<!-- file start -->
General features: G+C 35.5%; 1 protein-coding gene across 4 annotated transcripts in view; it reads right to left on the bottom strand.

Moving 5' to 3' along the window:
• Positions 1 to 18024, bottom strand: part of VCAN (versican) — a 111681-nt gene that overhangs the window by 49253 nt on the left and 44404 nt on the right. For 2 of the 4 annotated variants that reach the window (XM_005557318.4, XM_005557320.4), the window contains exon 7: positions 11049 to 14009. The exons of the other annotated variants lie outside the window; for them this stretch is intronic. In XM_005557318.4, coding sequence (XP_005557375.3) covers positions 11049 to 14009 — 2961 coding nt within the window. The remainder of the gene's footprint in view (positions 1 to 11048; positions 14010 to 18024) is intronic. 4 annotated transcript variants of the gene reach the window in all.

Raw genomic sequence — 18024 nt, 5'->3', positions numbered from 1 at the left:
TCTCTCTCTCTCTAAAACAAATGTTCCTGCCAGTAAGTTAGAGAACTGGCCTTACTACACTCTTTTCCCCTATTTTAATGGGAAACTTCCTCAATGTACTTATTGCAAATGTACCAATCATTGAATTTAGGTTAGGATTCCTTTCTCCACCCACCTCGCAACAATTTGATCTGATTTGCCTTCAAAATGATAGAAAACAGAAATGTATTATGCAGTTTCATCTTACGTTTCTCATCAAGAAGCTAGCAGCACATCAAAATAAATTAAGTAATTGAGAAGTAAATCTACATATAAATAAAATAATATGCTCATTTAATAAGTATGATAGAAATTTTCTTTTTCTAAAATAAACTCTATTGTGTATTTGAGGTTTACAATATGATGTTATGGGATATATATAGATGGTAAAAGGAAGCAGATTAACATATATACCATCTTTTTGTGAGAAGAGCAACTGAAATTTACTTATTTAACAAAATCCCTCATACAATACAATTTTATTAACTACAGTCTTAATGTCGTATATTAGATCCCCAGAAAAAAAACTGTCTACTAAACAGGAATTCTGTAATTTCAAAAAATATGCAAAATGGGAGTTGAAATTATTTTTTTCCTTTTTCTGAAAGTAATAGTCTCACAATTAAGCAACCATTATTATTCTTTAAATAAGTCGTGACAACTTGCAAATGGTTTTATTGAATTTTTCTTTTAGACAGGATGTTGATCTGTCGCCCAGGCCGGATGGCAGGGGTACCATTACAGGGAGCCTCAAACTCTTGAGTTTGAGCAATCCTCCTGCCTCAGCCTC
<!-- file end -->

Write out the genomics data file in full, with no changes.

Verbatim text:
General features: G+C 35.5%; 1 protein-coding gene across 4 annotated transcripts in view; it reads right to left on the bottom strand.

Moving 5' to 3' along the window:
• Positions 1 to 18024, bottom strand: part of VCAN (versican) — a 111681-nt gene that overhangs the window by 49253 nt on the left and 44404 nt on the right. For 2 of the 4 annotated variants that reach the window (XM_005557318.4, XM_005557320.4), the window contains exon 7: positions 11049 to 14009. The exons of the other annotated variants lie outside the window; for them this stretch is intronic. In XM_005557318.4, coding sequence (XP_005557375.3) covers positions 11049 to 14009 — 2961 coding nt within the window. The remainder of the gene's footprint in view (positions 1 to 11048; positions 14010 to 18024) is intronic. 4 annotated transcript variants of the gene reach the window in all.

Raw genomic sequence — 18024 nt, 5'->3', positions numbered from 1 at the left:
TCTCTCTCTCTCTAAAACAAATGTTCCTGCCAGTAAGTTAGAGAACTGGCCTTACTACACTCTTTTCCCCTATTTTAATGGGAAACTTCCTCAATGTACTTATTGCAAATGTACCAATCATTGAATTTAGGTTAGGATTCCTTTCTCCACCCACCTCGCAACAATTTGATCTGATTTGCCTTCAAAATGATAGAAAACAGAAATGTATTATGCAGTTTCATCTTACGTTTCTCATCAAGAAGCTAGCAGCACATCAAAATAAATTAAGTAATTGAGAAGTAAATCTACATATAAATAAAATAATATGCTCATTTAATAAGTATGATAGAAATTTTCTTTTTCTAAAATAAACTCTATTGTGTATTTGAGGTTTACAATATGATGTTATGGGATATATATAGATGGTAAAAGGAAGCAGATTAACATATATACCATCTTTTTGTGAGAAGAGCAACTGAAATTTACTTATTTAACAAAATCCCTCATACAATACAATTTTATTAACTACAGTCTTAATGTCGTATATTAGATCCCCAGAAAAAAAACTGTCTACTAAACAGGAATTCTGTAATTTCAAAAAATATGCAAAATGGGAGTTGAAATTATTTTTTTCCTTTTTCTGAAAGTAATAGTCTCACAATTAAGCAACCATTATTATTCTTTAAATAAGTCGTGACAACTTGCAAATGGTTTTATTGAATTTTTCTTTTAGACAGGATGTTGATCTGTCGCCCAGGCCGGATGGCAGGGGTACCATTACAGGGAGCCTCAAACTCTTGAGTTTGAGCAATCCTCCTGCCTCAGCCTC